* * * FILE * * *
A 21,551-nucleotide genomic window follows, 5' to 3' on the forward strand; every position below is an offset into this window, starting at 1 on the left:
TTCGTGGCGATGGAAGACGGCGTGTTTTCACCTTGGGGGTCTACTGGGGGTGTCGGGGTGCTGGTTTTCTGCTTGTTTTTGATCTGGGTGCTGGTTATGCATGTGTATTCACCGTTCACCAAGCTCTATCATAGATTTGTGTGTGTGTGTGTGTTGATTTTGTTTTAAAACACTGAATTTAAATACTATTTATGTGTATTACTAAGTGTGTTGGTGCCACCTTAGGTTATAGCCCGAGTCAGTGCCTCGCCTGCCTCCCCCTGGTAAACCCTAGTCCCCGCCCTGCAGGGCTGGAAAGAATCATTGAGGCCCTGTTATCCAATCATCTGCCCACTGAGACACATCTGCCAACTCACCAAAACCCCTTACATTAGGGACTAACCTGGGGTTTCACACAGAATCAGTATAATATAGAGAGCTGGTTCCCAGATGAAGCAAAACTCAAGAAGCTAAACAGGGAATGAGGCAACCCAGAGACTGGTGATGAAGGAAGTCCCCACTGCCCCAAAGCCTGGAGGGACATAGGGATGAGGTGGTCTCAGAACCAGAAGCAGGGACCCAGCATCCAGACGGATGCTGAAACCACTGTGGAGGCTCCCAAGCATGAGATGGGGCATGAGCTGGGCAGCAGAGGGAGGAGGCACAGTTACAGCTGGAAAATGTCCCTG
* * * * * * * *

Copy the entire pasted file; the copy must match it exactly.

A 21,551-nucleotide genomic window follows, 5' to 3' on the forward strand; every position below is an offset into this window, starting at 1 on the left:
TTCGTGGCGATGGAAGACGGCGTGTTTTCACCTTGGGGGTCTACTGGGGGTGTCGGGGTGCTGGTTTTCTGCTTGTTTTTGATCTGGGTGCTGGTTATGCATGTGTATTCACCGTTCACCAAGCTCTATCATAGATTTGTGTGTGTGTGTGTGTTGATTTTGTTTTAAAACACTGAATTTAAATACTATTTATGTGTATTACTAAGTGTGTTGGTGCCACCTTAGGTTATAGCCCGAGTCAGTGCCTCGCCTGCCTCCCCCTGGTAAACCCTAGTCCCCGCCCTGCAGGGCTGGAAAGAATCATTGAGGCCCTGTTATCCAATCATCTGCCCACTGAGACACATCTGCCAACTCACCAAAACCCCTTACATTAGGGACTAACCTGGGGTTTCACACAGAATCAGTATAATATAGAGAGCTGGTTCCCAGATGAAGCAAAACTCAAGAAGCTAAACAGGGAATGAGGCAACCCAGAGACTGGTGATGAAGGAAGTCCCCACTGCCCCAAAGCCTGGAGGGACATAGGGATGAGGTGGTCTCAGAACCAGAAGCAGGGACCCAGCATCCAGACGGATGCTGAAACCACTGTGGAGGCTCCCAAGCATGAGATGGGGCATGAGCTGGGCAGCAGAGGGAGGAGGCACAGTTACAGCTGGAAAATGTCCCTG